Predator removal coincides with, but does not correlate with, higher nest success in duck species

  • Published source details Sargeant A.B., Sovada M.A. & Shaffer T.L. (1995) Seasonal Predator Removal Relative to Hatch Rate of Duck Nests in Waterfowl Production Areas. Wildlife Society Bulletin, 23, 507-513


This study is summarised as evidence for the following.

Action Category

Control predators not on islands for wildfowl

Action Link
Bird Conservation
  1. Control predators not on islands for wildfowl

    A replicated, randomised, paired site study from May-June in 1987-1990 in 15 pairs of waterfowl production areas (61-201 ha) consisting of equal wetland and grassland habitats in Minnesota and North Dakota, USA (Sargeant et al. 1995), found that four duck species exhibited higher nest success and daily survival rate in sites where predators were removed. Mean daily survival rate of nests was significantly higher in predator-removal sites than control sites (0.94 compared to 0.91). Mean hatching rate was 13.5% for predator-removal sites and 5.6% for control sites but there was considerable variation in both treatments (1-58% and 1-62% respectively). Nest predation rate was significantly lower in predator-removal sites than control sites (91% compared to 96%). However, hatch rate was not correlated to the number of predators removed. Ducks species analysed were mallard Anas platyrhynchos, blue-winged teal Anas discors, gadwall Anas strepera and northern pintail Anas acuta.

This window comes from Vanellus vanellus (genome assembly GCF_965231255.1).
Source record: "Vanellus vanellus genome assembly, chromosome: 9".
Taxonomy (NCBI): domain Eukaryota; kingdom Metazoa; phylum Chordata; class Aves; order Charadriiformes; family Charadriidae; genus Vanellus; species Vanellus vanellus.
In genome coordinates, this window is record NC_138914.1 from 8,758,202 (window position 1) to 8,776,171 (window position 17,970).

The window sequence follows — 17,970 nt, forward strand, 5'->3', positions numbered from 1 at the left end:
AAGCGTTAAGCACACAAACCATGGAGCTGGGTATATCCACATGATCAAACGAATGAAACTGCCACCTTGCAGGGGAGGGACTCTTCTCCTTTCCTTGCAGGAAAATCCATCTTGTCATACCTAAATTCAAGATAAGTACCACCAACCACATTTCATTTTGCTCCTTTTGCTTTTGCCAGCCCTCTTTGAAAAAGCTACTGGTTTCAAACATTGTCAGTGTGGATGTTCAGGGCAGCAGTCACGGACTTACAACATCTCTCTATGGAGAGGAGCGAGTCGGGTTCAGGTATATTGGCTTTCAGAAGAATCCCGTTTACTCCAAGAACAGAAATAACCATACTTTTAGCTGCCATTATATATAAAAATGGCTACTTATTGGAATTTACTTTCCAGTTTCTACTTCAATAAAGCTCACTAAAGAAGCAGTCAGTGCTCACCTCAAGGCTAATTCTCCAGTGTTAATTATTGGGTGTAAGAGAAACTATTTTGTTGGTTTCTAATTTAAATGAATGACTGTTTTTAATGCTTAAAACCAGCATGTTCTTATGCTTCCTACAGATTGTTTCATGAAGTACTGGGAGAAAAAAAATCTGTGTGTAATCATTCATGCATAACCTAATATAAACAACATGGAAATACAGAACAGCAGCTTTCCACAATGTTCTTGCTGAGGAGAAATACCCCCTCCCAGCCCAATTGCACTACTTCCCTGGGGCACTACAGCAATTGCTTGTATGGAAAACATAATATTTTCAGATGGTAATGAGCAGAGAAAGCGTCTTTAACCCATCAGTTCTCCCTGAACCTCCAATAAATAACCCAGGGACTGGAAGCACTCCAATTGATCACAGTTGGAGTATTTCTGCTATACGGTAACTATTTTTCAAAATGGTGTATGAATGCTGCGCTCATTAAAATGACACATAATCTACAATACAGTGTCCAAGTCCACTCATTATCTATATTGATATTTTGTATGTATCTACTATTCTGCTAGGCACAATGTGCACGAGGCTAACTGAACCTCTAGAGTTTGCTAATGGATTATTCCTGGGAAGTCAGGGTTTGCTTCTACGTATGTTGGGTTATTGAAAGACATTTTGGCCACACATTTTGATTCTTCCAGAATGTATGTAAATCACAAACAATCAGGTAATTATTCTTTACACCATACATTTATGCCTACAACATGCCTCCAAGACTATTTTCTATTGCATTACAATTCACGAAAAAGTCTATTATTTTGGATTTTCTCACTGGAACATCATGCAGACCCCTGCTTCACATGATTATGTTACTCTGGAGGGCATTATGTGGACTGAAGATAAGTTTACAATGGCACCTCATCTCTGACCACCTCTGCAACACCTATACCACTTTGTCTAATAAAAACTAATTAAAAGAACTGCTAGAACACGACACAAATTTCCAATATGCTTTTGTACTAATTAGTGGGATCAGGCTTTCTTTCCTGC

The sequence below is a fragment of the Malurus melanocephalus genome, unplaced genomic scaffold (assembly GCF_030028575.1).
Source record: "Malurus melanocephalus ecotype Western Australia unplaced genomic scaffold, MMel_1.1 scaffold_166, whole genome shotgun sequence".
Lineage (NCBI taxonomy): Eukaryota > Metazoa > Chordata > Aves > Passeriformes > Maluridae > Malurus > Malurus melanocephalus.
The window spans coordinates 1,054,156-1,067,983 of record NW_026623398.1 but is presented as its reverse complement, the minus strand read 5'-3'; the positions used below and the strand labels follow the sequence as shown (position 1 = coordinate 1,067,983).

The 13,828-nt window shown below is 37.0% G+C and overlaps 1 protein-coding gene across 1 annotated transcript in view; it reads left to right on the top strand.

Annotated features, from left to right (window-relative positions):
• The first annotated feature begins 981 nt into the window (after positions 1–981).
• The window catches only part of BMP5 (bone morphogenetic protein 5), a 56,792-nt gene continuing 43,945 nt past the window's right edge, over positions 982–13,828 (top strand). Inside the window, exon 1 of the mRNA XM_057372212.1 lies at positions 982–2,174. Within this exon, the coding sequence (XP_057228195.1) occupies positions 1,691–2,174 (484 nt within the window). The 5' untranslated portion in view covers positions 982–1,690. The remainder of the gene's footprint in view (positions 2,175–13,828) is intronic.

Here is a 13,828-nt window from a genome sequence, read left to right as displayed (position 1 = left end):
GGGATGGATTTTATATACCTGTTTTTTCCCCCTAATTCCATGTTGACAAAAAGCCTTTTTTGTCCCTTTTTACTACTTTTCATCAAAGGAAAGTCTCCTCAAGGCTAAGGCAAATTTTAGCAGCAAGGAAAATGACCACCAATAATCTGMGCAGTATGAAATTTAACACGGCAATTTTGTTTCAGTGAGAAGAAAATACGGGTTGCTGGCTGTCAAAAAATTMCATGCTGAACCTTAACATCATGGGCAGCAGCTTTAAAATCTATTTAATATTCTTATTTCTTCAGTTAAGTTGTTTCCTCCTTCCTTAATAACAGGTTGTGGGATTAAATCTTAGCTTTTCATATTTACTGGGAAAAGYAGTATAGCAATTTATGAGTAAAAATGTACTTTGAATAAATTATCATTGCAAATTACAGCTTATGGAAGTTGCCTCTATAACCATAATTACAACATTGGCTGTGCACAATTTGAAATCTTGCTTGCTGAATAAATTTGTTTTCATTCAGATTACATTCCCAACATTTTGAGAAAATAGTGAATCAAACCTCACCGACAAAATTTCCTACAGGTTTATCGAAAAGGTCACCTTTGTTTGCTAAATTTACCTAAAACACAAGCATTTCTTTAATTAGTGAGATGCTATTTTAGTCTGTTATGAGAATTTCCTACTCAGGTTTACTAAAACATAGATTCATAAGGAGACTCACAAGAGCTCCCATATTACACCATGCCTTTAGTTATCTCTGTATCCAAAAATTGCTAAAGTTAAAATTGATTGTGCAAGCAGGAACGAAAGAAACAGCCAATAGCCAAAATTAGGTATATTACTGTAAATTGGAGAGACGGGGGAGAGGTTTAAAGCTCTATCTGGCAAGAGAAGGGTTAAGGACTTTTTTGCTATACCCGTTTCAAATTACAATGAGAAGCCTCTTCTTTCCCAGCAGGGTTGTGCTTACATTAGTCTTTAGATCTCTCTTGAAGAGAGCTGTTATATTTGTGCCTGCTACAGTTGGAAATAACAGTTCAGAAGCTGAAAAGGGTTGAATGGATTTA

Output references

What Works in Conservation

What Works in Conservation provides expert assessments of the effectiveness of actions, based on summarised evidence, in synopses. Subjects covered so far include amphibians, birds, terrestrial mammals, forests, peatland and control of freshwater invasive species. More are in progress.

More about What Works in Conservation

Download free PDF or purchase
The Conservation Evidence Journal

The Conservation Evidence Journal

An online, free to publish in, open-access journal publishing results from research and projects that test the effectiveness of conservation actions.

Read the latest volume: Volume 18

Go to the CE Journal

Subscribe to our newsletter

Please add your details if you are interested in receiving updates from the Conservation Evidence team about new papers, synopses and opportunities.

Who uses Conservation Evidence?

Meet some of the evidence champions

Endangered Landscape Programme Red List Champion - Arc Kent Wildlife Trust The Rufford Foundation Save the Frogs - Ghana Bern wood Supporting Conservation Leaders National Biodiversity Network Sustainability Dashboard Frog Life The international journey of Conservation - Oryx British trust for ornithology Cool Farm Alliance UNEP AWFA Butterfly Conservation People trust for endangered species Vincet Wildlife Trust